Cheese could be slumping dairy industry’s salvation
Scrolling through Instagram, Scott Schroeder sees a picture of Sue Miller posing for a selfie with a block of cheese.
Not too long after, that cheese – handmade and aged in Miller’s Chester County creamery – has traveled an hour east into Philadelphia and ended up at Schroeder’s Queen Village restaurant, Hungry Pigeon. There, the cheese is carved up and served at the rustic, exposed-brick eatery where Schroeder is the owner and chef. One order of cheese is $7. Five is $25. Pricier than Kraft Singles or the goopy Philly tourist novelty, Cheez Whiz? For sure.
But the sale of fancier cheeses, both farmers and artisanal cheesemakers say, has partially offset dipping milk prices in Pennsylvania’s languishing dairy industry and provided some dairy farmers and cheesemakers with the option to transform an increasingly invaluable commodity into one for which restaurateurs and consumers are willing to pay a premium.
“We’re talking about making cheeses that are highly specialized, very unique and hard to find on the market,” said Miller, owner and operator of the Chester Springs-based Birchrun Hills Farm, home to a cheesemaking facility and a herd of around 80 cows that she milks to make her cheeses.
With the help of her family, Miller, 52, makes a naturally rinded blue cheese made out of raw milk called “Birchrun Blue.” Also lining the shelves of her 800-square-foot creamery is an alpine cheese she’s named “Equinox,” an American farmhouse-style raw milk cheese named “Fat Cat,” and a washed-rind cheese dubbed “Red Cat.” (“A little, stinky cheese,” she calls it.)
Miller, president of the Pennsylvania Cheese Guild, considers herself to be one of the fortunate dairy farmers.
Investment: Not only has her dairy farm stood up so far to mounting industry financial pressures, but she’s able to produce cheese because she has space to make it, she said. She currently leases her cheesemaking facility from a nearby farm, but is awaiting a permit to open a 4,800-square-foot cheese production space on her own farm. Not all dairy farmers have those resources, especially when it generally costs between $400,000 to $600,000 to build a creamery, she said.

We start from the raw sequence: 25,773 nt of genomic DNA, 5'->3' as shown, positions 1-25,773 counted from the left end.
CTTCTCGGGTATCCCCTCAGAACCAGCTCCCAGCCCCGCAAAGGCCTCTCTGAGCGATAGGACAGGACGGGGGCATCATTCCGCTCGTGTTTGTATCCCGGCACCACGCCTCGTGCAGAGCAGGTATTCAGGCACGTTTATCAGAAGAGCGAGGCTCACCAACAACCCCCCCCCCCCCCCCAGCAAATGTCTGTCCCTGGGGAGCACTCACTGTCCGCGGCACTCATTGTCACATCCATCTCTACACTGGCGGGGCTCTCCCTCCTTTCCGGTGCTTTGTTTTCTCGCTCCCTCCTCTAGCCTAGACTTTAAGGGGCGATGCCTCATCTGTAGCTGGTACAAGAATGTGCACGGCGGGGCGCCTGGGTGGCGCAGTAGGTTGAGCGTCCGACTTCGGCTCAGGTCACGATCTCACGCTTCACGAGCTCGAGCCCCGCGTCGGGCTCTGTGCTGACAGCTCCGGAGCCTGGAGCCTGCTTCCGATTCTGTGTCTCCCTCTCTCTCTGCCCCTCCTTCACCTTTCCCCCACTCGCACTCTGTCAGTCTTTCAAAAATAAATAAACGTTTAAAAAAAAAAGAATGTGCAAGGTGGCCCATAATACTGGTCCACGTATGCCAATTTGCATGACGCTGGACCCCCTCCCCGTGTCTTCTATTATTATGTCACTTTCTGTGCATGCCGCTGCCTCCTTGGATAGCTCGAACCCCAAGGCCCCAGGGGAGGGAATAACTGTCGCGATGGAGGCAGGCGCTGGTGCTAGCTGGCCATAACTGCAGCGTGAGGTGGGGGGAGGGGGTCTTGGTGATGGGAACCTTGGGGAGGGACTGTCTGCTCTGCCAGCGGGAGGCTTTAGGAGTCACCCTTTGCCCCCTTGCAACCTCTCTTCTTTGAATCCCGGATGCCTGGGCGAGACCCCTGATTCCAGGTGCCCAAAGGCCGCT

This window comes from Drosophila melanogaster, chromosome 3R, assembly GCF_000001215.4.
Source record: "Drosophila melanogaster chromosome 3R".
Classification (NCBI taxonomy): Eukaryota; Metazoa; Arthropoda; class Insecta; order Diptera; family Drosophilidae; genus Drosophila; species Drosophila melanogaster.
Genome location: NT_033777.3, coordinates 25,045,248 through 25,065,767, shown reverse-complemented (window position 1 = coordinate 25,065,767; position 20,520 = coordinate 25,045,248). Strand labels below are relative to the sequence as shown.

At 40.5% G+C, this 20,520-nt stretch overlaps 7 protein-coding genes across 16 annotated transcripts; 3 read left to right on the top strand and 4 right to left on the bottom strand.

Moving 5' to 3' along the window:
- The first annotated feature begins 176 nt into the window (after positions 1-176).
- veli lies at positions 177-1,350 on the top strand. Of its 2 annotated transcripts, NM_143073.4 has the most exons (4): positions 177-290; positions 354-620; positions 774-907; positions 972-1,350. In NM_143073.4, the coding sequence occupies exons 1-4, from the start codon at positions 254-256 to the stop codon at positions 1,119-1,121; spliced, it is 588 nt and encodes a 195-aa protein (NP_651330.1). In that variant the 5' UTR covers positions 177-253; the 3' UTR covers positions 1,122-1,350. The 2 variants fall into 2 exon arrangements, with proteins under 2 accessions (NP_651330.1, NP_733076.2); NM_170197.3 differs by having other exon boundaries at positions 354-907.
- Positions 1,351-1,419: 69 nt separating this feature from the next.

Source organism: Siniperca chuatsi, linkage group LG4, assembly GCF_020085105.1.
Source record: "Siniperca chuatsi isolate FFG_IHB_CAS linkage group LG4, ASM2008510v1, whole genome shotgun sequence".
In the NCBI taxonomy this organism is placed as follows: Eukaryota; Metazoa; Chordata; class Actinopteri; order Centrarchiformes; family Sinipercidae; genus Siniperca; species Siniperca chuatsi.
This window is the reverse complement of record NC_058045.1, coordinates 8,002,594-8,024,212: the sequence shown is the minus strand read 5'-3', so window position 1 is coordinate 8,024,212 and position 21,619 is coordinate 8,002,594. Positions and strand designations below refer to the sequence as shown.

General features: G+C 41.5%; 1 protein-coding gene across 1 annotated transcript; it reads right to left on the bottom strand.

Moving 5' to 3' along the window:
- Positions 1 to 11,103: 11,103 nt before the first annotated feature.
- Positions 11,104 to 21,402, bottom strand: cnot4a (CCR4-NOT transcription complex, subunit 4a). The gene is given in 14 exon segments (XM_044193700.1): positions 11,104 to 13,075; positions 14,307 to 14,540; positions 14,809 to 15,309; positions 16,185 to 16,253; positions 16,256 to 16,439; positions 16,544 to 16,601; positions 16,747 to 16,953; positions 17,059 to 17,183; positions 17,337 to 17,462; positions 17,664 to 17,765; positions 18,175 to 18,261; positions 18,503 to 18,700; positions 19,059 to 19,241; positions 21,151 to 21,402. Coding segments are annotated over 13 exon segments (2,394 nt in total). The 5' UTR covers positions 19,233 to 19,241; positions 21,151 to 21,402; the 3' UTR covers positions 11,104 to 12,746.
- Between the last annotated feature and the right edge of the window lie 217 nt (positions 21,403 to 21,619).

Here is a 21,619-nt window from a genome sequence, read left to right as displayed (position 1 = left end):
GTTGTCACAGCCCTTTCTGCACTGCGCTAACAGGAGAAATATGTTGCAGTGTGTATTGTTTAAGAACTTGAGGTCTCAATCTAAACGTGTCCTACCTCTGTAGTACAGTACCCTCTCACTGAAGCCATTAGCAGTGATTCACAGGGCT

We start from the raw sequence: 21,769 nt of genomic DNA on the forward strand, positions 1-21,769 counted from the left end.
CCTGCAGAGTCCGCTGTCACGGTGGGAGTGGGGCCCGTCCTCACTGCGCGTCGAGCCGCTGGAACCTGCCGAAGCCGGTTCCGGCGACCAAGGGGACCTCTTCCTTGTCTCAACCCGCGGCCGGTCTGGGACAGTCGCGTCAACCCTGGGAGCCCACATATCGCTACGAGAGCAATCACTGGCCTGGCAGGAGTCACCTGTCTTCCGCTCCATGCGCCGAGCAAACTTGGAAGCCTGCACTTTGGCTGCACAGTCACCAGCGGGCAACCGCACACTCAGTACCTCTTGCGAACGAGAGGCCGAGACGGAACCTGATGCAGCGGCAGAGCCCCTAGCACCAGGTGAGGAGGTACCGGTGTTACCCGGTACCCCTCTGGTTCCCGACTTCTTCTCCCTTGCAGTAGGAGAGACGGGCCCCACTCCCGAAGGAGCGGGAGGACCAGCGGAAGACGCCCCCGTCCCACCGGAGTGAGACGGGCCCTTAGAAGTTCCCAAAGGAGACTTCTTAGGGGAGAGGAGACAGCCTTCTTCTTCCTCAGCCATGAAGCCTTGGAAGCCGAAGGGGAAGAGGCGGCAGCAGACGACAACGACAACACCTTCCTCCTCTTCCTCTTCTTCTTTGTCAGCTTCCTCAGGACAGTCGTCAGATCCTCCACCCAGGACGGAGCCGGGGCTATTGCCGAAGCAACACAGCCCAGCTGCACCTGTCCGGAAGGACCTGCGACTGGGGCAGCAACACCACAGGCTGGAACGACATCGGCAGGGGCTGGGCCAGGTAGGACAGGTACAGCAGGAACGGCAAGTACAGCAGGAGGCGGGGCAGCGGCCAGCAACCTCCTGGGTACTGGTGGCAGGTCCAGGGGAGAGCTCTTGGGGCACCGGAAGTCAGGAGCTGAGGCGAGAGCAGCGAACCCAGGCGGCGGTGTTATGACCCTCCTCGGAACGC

“It’s a huge upfront investment in many cases,” said Sherry Bunting, a Lancaster County-based agricultural writer for 35 years.
As it stands, most milk production isn’t a booming source of revenue. Farmers in Southeastern Pennsylvania are currently paid around $15 per 100 pounds of milk, Miller said; $13 for 100 pounds on the commodity market. The average price for 100 pounds of milk in Pennsylvania is around $17, she said.
“Part of the issue is that there’s a lot of milk being made nationally and there’s also a lot of consolidation happening,” Bunting said. “Milk is moving into different parts of the country. … And there is – and has been until now – an oversupply of milk.”
With greater production, Bunting said the U.S. has increased its global exports of milk, which has lowered revenue for American farms.
“The lower that it goes, the more we can export because it makes us more globally competitive,” Bunting said. “That’s fine, but we haven’t figured out how to compensate farmers.”
There’s also dwindling numbers of cow-milk drinkers, Miller said, with more consumers choosing to buy plant-based “milks.”
“That’s why these farms are burning through their equity,” Miller said. “They can’t carry through these losses.”
Fancy cheese: And so, for some dairy enthusiasts, fancy cheese is the way to go.
“I think cheese is such a great way to transfer wealth and interest from urban communities to rural ones,” said Stefanie Angstadt, an artisanal cheesemaker who owns and operates Oley, Pa.-based Valley Milkhouse.
Angstadt, a Berks County native, only makes cheese. For milk, she turns to Berks County’s Spring Creeks Farm. There, she said, she buys 100 gallons of certified organic milk on each of the four days she makes cheese each week.
“All the cheeses are very creamy,” Angstadt said. “They kind of coat your mouth.”
At her small cheesemaking facility, she makes a creamy blue that has a “dense, fudgy texture”; a hard-aged gouda that was created using a recipe she learned during a trip to Belgium; a younger, cider-washed gouda; and a blue-gray-colored, pyramid-shaped cheese that gets its hue from being ripened with charcoal ash.
“One thing that’s pretty cool is that cheese made in the United States and specifically in Pennsylvania is getting a lot of buzz right now, even in international food communities,” Angstadt said.
Visibility: The proximity of Angstadt’s creamery to Philadelphia means her cheeses get some visibility in restaurants, like Roots on Frankford Avenue in Kensington, and farmers’ markets around the city.
“Philadelphia is a really special place for the food world,” said Miller, of Birchrun Hills Farm, whose cheeses also appear on the menus at The Love, in Rittenhouse Square, and Talula’s, both of which are owned by restaurateur Aimee Olexy.
“It has some nuances each time and it’s fantastic each time,” said Olexy. “And it’s in such good shape you can serve it on a cheese course or develop a whole recipe around it.”
At his South Fourth Street restaurant, the Hungry Pigeon, Schroeder serves Miller’s Birchrun Blue and a baked version of the Fat Cat.
“You cut into the cheese, you know who made it,” Schroeder said. “There’s a connection there. I see her take a selfie with the cheeses. And then they’re on the menu. And I think that’s really special.”